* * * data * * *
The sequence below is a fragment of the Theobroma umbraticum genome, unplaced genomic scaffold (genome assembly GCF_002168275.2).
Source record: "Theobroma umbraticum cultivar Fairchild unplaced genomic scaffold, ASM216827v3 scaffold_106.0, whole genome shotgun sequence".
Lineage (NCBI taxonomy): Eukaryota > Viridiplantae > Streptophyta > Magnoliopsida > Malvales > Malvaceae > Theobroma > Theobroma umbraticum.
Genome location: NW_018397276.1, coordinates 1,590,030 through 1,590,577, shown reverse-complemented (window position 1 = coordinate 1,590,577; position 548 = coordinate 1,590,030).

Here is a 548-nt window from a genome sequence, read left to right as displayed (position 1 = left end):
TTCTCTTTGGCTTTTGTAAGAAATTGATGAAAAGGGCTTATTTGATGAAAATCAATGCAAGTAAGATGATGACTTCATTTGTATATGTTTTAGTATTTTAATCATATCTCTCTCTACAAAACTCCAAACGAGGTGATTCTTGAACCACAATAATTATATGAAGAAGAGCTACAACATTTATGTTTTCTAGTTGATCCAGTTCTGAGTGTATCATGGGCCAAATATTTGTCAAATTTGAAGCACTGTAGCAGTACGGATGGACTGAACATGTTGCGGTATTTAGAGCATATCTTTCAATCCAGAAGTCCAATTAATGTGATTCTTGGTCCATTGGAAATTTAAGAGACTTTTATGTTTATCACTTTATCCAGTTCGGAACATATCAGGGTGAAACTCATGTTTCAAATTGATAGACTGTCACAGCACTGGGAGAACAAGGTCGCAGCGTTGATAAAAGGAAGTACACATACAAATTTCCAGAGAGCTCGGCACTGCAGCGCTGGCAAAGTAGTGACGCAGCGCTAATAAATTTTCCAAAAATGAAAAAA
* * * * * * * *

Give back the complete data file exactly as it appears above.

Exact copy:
The sequence below is a fragment of the Theobroma umbraticum genome, unplaced genomic scaffold (genome assembly GCF_002168275.2).
Source record: "Theobroma umbraticum cultivar Fairchild unplaced genomic scaffold, ASM216827v3 scaffold_106.0, whole genome shotgun sequence".
Lineage (NCBI taxonomy): Eukaryota > Viridiplantae > Streptophyta > Magnoliopsida > Malvales > Malvaceae > Theobroma > Theobroma umbraticum.
Genome location: NW_018397276.1, coordinates 1,590,030 through 1,590,577, shown reverse-complemented (window position 1 = coordinate 1,590,577; position 548 = coordinate 1,590,030).

Here is a 548-nt window from a genome sequence, read left to right as displayed (position 1 = left end):
TTCTCTTTGGCTTTTGTAAGAAATTGATGAAAAGGGCTTATTTGATGAAAATCAATGCAAGTAAGATGATGACTTCATTTGTATATGTTTTAGTATTTTAATCATATCTCTCTCTACAAAACTCCAAACGAGGTGATTCTTGAACCACAATAATTATATGAAGAAGAGCTACAACATTTATGTTTTCTAGTTGATCCAGTTCTGAGTGTATCATGGGCCAAATATTTGTCAAATTTGAAGCACTGTAGCAGTACGGATGGACTGAACATGTTGCGGTATTTAGAGCATATCTTTCAATCCAGAAGTCCAATTAATGTGATTCTTGGTCCATTGGAAATTTAAGAGACTTTTATGTTTATCACTTTATCCAGTTCGGAACATATCAGGGTGAAACTCATGTTTCAAATTGATAGACTGTCACAGCACTGGGAGAACAAGGTCGCAGCGTTGATAAAAGGAAGTACACATACAAATTTCCAGAGAGCTCGGCACTGCAGCGCTGGCAAAGTAGTGACGCAGCGCTAATAAATTTTCCAAAAATGAAAAAA